[Linux-aus] Research Project
wildfire at progsoc.uts.edu.au
Thu Nov 25 08:31:01 UTC 2004
On Thu, Nov 25, 2004 at 07:52:34AM +1100, Pia Smith wrote:
> On Thu, 2004-11-25 at 02:08 +1100, Anand Kumria wrote:
> > Bottom-line:
> > 3 x $5k (cash)
> > 3 x $8k (in kind)
> > ~$40k in direct costs?
> > Not including accomodation and/or transport of nominated
> > individuals which I easily imagine at roughyl $5K/yr.
> > all up ~$55k.
> No... All up $15k cash from LA, plus 12 days effort a year, from various
> people interested in participating.
Cash costs and in-kind costs are what you might submit to the Australian
Research Council (ARC) in order for them to reimburse you. I'm currently
involved in a research project and _at_ _a_ _minimum_ your in-kind costs
(people, equipment, etc.) are expected to match you cash contribution.
Please re-read the proposal you forwarded more carefully and you'll see
that my figures are very close to the *minimum* stump-up fee.
> > What is the ROI on this research project, would be one of my starting
> > questions.
> > I believe a more effective was to spend this kind of money would be to
> > take a $1000 ad in say, The Australian IT section, for a year pointing
> > out the problems with Patents, Copyright Law, Trademark Law and Trade
> > Secrets and what impact they have on Free Software.
> I guess I see the worth here in that we have serious
> lawyers/intellectuals/industry types doing a proper independent
> investigation into the existing IP systems.
Note, the only problem I particularly have is with the way Patents in
this country work. I'm mostly happy with Copyright / Trademark and
Trade Secrets. You keep talking about IP in the general case. But I
think you mean patents, yes?
> When LA talk, what we say is taken very much with a grain of salt.
Of course! That's the point. As a politician you'd be foolish, unless
there was a lot of money in it, to take the word of each vested interest
That why they'll listen to each side and attempt to come up with a
balance between the too. Haven't you noticed how many (useful)
politically active organisations tend to come down 'hard' on one side of
an issue? They do this knowing that their opinion is going to be
discounted. Think of it as a bargining tactic. Or me being cynical.
But the end result is the same.
> What will come out of this research project will be a high profile look
> at the issues, and with some input to the project, we can hopefully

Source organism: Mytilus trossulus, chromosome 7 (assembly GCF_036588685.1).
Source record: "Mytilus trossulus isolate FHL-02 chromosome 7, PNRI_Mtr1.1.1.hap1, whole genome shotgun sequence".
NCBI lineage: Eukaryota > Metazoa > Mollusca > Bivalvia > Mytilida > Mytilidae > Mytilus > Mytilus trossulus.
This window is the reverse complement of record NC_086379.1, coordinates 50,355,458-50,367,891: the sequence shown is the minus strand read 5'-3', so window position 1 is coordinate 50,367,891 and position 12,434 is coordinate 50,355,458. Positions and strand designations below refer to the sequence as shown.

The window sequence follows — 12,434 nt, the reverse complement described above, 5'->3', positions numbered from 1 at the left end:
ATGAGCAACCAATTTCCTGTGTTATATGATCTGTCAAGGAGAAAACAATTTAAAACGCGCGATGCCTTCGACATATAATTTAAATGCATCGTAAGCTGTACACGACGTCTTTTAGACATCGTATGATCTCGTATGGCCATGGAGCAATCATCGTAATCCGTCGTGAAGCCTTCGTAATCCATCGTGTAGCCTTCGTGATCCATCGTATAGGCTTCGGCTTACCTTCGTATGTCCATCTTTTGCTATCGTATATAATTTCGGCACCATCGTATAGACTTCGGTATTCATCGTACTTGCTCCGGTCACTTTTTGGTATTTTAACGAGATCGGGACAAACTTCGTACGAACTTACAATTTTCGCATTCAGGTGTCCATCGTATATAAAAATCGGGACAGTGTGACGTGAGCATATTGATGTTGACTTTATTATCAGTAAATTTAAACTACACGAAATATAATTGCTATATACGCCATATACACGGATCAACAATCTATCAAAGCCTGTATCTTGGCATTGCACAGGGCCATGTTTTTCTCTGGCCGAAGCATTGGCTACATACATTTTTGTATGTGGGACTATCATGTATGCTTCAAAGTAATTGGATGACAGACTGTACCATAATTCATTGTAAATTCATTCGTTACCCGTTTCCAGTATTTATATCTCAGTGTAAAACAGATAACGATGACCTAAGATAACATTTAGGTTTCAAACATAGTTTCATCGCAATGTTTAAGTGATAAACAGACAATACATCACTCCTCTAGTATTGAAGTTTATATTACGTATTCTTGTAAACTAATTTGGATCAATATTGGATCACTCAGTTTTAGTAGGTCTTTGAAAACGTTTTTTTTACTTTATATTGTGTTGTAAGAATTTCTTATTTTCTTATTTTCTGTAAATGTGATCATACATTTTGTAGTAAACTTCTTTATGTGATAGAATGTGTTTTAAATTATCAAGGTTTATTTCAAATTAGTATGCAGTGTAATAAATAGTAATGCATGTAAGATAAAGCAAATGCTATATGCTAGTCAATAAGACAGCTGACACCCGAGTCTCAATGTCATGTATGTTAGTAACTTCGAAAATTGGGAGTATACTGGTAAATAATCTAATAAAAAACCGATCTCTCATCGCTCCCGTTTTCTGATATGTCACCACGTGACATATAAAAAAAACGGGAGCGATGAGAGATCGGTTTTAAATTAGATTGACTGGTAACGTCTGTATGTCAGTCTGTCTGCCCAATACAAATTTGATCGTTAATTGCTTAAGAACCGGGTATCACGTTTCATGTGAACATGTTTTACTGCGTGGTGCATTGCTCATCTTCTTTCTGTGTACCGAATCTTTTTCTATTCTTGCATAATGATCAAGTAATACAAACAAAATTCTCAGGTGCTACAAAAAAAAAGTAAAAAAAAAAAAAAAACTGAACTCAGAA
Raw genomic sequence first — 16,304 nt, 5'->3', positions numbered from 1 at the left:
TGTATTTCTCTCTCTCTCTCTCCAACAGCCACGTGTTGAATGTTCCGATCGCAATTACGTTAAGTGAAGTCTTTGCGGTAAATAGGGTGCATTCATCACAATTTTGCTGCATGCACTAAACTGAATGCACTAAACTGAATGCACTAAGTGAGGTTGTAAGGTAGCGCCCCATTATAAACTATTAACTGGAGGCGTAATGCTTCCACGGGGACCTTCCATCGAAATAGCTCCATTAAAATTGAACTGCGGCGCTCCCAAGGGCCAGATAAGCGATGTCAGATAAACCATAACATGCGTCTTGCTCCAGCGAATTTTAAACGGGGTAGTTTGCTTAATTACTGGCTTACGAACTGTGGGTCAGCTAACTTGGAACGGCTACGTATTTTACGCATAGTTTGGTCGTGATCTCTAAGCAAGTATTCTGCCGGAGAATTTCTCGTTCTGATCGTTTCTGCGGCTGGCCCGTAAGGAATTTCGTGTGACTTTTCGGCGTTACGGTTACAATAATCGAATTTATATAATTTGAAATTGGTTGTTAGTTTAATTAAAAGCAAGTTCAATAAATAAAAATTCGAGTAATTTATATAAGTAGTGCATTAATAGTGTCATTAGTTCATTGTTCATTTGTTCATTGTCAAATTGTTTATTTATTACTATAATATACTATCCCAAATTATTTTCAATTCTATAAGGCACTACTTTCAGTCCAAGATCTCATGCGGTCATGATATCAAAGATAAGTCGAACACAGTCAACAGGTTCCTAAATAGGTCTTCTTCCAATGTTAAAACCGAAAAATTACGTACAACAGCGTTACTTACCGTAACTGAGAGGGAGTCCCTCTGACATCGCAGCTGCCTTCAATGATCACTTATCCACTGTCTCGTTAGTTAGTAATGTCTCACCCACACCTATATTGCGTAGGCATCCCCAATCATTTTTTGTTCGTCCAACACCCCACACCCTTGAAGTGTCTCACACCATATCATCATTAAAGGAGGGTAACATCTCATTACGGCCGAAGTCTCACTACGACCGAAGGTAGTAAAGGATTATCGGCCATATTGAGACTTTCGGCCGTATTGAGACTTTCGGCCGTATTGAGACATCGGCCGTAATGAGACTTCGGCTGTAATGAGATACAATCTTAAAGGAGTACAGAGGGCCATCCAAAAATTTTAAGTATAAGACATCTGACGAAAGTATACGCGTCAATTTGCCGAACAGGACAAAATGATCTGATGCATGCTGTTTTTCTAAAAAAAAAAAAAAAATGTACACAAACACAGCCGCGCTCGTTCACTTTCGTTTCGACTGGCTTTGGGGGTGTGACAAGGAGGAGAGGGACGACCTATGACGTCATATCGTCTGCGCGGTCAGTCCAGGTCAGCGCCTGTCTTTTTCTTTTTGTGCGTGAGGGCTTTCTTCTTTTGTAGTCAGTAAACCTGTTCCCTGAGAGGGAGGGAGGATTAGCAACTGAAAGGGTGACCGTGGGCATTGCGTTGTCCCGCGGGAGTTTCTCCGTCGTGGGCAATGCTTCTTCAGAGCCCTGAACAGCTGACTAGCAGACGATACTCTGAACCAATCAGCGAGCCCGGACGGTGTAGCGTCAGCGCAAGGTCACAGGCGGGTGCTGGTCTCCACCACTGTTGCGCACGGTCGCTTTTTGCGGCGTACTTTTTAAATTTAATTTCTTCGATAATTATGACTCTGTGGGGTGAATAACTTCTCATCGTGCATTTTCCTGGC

> ensure that they don't do the wrong thing.
But no one has asked for it. If this was a governmental review of
Patent law or a review being conducted by the independent Australian Council
on Intelluctual Property (www.acip.gov.au), which has the
Attorney-General's ear then I'd be more supportive.
It isn't, so I'm not.
> Imagine if one of the outcomes of this project was that serious reform
> needed to be made to the Australian software patents system?
I do not believe a three-year research project will ever have that
outcome. A more effective way to get that would be to engage a diverse
group of people and large and small companies who object to Patents.
I suspect that a number of companies shy away from being associated with
Free Software and that something like 'nosoftwarepatents.com.au' might
be agnostic enough to achieve critical mass. There are plenty of large
companies with serious money to devote to this issue but who aren't
interested in Free Software, or find it a threat to their future
> > Considering that the project research proposal was pitched at business,
> > even though the topic is important, I don't think the research project
> > is a good fit for Linux Australia.
> I think that because the issue at hand is a direct concern for many
> people in our community, having a community voice in such a project is
> vital to our issues being aired. Just having business voices in such
> discussions is what has brought us so far down the dark path to start.
I agree having a community voice is important but I do not believe that
a research project is good tactical use of our time and money.
What brought us to this 'dark path' is trade negociators who don't understand
their job. And politicians scared of pointing out the downside of the USFTA.
> We need to ensure we use our voice proactively, and stop just being
Enaging with the Attorney-General department (has anyone asked them when the
are reviewing patent law?) or ACIP would be more constructive I believe.
linux.conf.au 2005 - http://lca2005.linux.org.au/ - Birthplace of Tux
April 18th to 23rd - http://lca2005.linux.org.au/ - LINUX
Canberra, Australia - http://lca2005.linux.org.au/ - Get bitten!
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